Brachytherapy, a minimally invasive treatment for prostate cancer, has been implemented as part of Sampson Regional Medical Center’s surgical services and cancer treatment programs. It is an advanced form of radiation therapy used to treat cancers by killing cancer cells and shrinking tumors.
Dr. Robert W. Reagan, Jr., MD, of Sampson Urology Associates, performed the procedure in collaboration with Dr. Brian Cook, radiation oncologist for Sampson Regional Cancer Center. It was the first in a recently introduced program at the local medical facility, an addition of services in Sampson both said will be very beneficial to those in the surrounding area.
“It’s huge,” said Reagan. “The brachytherapy is just another tool in the arsenal. Brachytherapy is a good option for many men. It’s less invasive and a good treatment for low-grade forms of the disease.”
Cook said it is another alternative for those seeking treatment.
“It’s good to have multiple options for treatment of prostate cancer,” said Cook. “Patients can choose among many options and the seed-implant procedure is one of them.”
Other than skin cancer, prostate cancer is the most common cancer in American men. The American Cancer Society estimates more than 200,000 new cases of prostate cancer will be diagnosed in the United States in 2010, and over 30,000 deaths will occur as a result. The affliction is the second leading cause of cancer death in American men, behind only lung cancer.
Reagan said he does not see prostate cancer as being any more prevalent in Sampson than it is in other areas, but said brachytherapy provides effective treatment to those diagnosed.
“Prostate cancer is a common disease,” said Reagan, who opened Sampson Urology Associates in Clinton in 2009. “One in five men will develop the cancer.”
Brachytherapy differs from external beam therapy in that it involves placing radioactive material directly inside of, or next to, a tumor. Brachytherapy is an internal radiation therapy, so the physician is able to use a higher total dose of radiation to treat a smaller area than with external radiation treatment. By delivering radiation to a smaller area, less damage and radiation exposure occurs to the tissues and organs around the cancerous area.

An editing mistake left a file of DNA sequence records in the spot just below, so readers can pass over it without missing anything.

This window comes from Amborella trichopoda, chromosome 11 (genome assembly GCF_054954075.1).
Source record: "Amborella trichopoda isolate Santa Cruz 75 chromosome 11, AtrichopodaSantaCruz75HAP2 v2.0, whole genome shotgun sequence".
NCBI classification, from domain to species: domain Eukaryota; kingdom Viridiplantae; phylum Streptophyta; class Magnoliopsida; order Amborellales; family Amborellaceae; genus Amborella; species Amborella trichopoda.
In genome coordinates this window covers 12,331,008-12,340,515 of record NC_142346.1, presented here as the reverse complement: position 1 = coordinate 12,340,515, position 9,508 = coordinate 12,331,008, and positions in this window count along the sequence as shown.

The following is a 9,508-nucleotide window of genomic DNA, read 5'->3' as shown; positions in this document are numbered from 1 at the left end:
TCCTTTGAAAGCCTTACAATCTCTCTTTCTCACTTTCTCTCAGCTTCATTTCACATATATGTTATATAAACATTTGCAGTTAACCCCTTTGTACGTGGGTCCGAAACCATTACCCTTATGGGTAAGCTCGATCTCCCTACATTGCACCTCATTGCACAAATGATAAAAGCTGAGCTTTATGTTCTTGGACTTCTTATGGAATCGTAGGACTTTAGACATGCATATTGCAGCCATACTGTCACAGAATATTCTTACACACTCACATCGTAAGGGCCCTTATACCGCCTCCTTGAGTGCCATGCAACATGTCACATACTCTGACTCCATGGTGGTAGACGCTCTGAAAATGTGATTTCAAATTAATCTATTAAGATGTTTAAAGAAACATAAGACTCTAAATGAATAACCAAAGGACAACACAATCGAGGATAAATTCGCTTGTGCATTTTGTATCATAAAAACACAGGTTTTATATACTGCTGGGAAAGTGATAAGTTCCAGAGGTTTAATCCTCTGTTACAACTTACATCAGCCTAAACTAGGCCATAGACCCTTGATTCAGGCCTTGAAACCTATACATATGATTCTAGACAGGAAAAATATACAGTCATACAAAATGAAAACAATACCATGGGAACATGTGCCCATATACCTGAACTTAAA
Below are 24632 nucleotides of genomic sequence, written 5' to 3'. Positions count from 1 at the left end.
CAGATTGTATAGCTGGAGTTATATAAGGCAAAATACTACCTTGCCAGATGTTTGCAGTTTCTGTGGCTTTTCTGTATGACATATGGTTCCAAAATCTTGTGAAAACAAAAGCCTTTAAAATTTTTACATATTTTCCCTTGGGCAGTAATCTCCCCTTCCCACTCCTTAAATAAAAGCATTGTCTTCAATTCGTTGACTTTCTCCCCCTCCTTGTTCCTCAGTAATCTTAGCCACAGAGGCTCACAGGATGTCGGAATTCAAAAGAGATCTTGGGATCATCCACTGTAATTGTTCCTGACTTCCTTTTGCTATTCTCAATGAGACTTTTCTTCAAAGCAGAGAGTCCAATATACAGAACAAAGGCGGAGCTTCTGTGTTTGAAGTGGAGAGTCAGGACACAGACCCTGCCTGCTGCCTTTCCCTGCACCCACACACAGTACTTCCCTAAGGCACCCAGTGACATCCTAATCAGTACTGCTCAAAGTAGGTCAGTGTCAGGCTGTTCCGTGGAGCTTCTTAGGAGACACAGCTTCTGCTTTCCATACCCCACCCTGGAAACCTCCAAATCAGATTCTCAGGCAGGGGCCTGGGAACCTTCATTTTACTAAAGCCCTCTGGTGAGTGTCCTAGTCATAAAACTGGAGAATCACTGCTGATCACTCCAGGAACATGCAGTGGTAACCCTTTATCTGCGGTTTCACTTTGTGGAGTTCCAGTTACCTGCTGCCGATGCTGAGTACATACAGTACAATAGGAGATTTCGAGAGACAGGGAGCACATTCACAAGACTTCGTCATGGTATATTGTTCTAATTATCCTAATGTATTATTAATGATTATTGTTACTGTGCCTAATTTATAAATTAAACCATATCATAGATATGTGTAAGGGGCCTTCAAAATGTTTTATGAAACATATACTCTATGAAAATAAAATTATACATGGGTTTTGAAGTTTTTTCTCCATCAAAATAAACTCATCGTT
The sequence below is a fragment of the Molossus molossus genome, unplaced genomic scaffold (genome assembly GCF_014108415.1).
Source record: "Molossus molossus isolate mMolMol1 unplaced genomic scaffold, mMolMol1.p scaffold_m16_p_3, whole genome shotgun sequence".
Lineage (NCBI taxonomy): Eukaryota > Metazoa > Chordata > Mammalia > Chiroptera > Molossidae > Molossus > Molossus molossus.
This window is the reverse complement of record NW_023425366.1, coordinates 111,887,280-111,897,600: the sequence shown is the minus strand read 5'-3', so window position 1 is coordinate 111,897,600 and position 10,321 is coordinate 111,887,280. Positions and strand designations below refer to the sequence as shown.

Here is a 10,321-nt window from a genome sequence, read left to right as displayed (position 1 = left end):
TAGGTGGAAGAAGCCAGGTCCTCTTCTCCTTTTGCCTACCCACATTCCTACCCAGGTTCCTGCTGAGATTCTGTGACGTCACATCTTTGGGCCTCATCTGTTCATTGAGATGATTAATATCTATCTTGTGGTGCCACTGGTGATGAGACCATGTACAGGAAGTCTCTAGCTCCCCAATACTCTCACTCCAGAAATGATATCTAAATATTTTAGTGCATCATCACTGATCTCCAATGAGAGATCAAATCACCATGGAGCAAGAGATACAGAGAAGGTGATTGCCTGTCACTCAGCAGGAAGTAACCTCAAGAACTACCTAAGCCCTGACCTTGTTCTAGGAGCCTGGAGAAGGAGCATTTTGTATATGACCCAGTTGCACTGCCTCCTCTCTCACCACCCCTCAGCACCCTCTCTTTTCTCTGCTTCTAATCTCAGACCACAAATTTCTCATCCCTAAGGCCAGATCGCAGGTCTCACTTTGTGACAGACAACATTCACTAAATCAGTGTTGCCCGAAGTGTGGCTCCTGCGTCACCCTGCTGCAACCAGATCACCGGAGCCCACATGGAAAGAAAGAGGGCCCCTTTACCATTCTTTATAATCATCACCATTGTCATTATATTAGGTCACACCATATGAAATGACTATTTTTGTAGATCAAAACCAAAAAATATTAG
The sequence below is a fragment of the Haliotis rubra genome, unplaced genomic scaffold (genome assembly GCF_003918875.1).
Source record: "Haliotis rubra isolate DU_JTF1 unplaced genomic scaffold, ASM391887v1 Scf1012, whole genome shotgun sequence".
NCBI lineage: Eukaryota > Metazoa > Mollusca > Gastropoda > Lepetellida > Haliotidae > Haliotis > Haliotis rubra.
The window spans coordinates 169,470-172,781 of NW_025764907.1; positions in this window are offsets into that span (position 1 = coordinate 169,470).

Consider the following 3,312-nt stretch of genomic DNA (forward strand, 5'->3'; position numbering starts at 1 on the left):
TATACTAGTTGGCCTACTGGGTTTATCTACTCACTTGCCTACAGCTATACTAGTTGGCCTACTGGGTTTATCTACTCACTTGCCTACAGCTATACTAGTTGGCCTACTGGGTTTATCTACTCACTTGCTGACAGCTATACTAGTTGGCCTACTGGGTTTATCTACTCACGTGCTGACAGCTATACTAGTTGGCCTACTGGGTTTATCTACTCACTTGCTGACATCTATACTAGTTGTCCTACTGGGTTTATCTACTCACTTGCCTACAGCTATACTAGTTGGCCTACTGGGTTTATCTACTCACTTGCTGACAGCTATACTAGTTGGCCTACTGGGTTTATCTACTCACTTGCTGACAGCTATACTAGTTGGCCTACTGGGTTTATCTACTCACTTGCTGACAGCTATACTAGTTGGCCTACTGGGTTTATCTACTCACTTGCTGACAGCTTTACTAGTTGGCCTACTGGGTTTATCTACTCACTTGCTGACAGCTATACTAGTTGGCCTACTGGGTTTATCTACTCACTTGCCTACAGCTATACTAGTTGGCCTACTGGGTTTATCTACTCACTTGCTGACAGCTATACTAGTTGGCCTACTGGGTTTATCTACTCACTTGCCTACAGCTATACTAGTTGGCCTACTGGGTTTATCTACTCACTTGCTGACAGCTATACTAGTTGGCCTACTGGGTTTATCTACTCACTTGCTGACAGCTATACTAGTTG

Radiation therapy utilizes X-rays, electrons and gamma rays to destroy tumors. Such therapies are used on most types of cancers, including not only prostate cancer, but lung and skin cancer and brain tumors. While side affects can be adverse with forms of radiation treatment, with brachytherapy, patients are often able to tolerate the minimally invasive procedure well and resume normal daily activities sooner.
“This offers that extra modality and convenience for the patient,” said Cook. “It is a one-day treatment as opposed to eight weeks of radiation.”
The brachytherapy operation last month has been the only such procedure so far, but Cook said there are at least a “half dozen” in line to be performed here.
“We have several in the works,” he said.
The brachytherapy procedure is a two-part process.
The first part is a 30-minute procedure in which the prostate is merely measured in 5 millimeter increments. The second part, the main portion, takes about an hour to an hour and a half. During that time, “radioactive seeds are implanted into the prostate,” said Reagan.
While it’s taken some time to get the operation up and running in Sampson County, with the state having to check out the new equipment and the entire process, now that it is here its benefits will be felt in Sampson and the surrounding area well into the future, said Reagan, who has served in the capacity of Duke University Consulting Professor of Urology, with offices in Chapel Hill, Raleigh and Durham.
Having already performed well over 100 brachytherapy procedures in the last five years alone to treat patients with prostate cancer, Reagan attested that the procedure is a big plus to those seeking treatment locally.
“As you do these procedures, you get to know what works best for patients and you tweak it a bit,” Reagan said. “They’ve being doing (brachytherapy) for 20 years and it’s withstood the test of time. Some medical procedures fall by the wayside, but this has stood the test of time. Men have done very well. It’s a treatment that will be a continuing option for these men.”
The prospect of having such high-tech treatment close to home is yet another advantage, said Cook.
“Previously, patients would have to travel out of town for this type of procedure,” he said.
“Having it here means they don’t have to travel out of the county for treatment,” added Reagan. “It makes this a very good option for those men.”
Chris Berendt can be reached at 910-592-8137, ext. 121, or by email at firstname.lastname@example.org.